Medium of exchange is defined as an ‘intermediary instrument used to facilitate the sale, purchase or trade of goods between parties’. In essence, money needs to be used to facilitate transactions between people.

As a payment network that doesn’t require any intermediary, is censorship resistant, immutable, and exists across borders, Bitcoin is poised to be a great medium of exchange. However, as media pundits suggest daily, it doesn’t come without its concerns. For Bitcoin to have any measurable, meaningful utility as a medium of exchange, it needs to be faster and cheaper.

Bitcoin Transfer Speed

Currently Bitcoin can handle only 7 transactions per second. While that figure pales in comparison to the 24,000 transactions per second on the Visa network, there are several upgrades being developed to expand Bitcoin’s throughput much faster.

Lightning network  – An off-chain network of payment channels that will enable instant and cheap micropayments for several million transactions per second.

Transaction Cost of Bitcoin

In December 2017, we saw Bitcoin’s transaction fee rocket to $55 USD near the peak of the bubble (see chart below). Since then, a number of scaling solutions have helped bring the costs associated with trading Bitcoin down significantly.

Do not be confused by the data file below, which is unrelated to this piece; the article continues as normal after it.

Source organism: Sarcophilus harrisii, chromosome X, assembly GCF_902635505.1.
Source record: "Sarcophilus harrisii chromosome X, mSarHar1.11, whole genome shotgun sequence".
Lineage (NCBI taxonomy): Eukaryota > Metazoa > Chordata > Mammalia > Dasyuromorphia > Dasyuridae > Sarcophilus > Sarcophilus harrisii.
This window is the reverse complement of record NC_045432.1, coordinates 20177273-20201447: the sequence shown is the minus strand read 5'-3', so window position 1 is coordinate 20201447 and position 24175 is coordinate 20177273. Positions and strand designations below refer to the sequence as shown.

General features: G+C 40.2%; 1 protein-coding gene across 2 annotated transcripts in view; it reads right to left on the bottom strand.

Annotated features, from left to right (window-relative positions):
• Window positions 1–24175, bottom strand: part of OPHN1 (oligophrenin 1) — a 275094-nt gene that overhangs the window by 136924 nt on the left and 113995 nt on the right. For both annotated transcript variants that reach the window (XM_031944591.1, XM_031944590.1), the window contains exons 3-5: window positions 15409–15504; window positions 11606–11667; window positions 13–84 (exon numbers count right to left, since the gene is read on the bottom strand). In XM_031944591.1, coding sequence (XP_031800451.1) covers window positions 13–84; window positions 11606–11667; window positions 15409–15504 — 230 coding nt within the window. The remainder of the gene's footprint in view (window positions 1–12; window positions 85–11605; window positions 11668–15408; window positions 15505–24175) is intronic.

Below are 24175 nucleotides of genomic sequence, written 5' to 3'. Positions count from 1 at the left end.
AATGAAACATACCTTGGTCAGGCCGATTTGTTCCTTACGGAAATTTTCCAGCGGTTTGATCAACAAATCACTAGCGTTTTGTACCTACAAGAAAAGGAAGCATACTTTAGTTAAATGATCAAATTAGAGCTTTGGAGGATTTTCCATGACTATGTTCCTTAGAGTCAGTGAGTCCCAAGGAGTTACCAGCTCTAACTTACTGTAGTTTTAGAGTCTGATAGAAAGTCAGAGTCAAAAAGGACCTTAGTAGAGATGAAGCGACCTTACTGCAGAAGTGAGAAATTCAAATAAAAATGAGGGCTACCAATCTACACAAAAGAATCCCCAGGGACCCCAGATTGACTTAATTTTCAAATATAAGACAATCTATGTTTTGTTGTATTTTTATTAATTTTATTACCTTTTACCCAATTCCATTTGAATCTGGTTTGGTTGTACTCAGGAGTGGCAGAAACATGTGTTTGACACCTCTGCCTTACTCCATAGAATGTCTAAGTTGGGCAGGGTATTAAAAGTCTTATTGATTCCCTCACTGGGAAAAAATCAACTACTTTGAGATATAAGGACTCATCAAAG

(https://bitinfocharts.com/comparison/bitcoin-transactionfees.html)

 

One such example is the implementation of a new technique called ‘batching’ by online exchanges – the grouping of multiple outgoing payments into a single transaction. This has been adopted widely and dramatically decreased the number of outgoing transactions required from exchanges, saving 80% in transaction fees.

The current cost of a bitcoin transaction is about $0.25. Though cross-border bank transfers to developed nations still cost around $30, this new method of transfer for bitcoin has shown a dramatic improvement. For merchants directly accepting bitcoin, there are also enormous savings when compared to Paypal for instance, with fees ranging from 2.6% to 3.6% plus a fixed cost of $0.30. If we take into account the additional 1.5% credit card fee, Bitcoin certainly appears to be a more attractive financial payment option going forward.

 

Sitting between almost every transaction in the economy, payment processors and banks absorb an enormous portion of revenue for merchants, especially those operating on low profit margins. A business with a 20% gross profit margin could benefit immensely from the eradication of payment processor fees of around 3%. With the invention of a peer-to-peer payment network, the traditional payment processing industry will undoubtedly see a significant disruption. At the moment, we see Bitcoin or a separate stablecoin based ecosystem to be the most likely disruptor.

Looking for more information?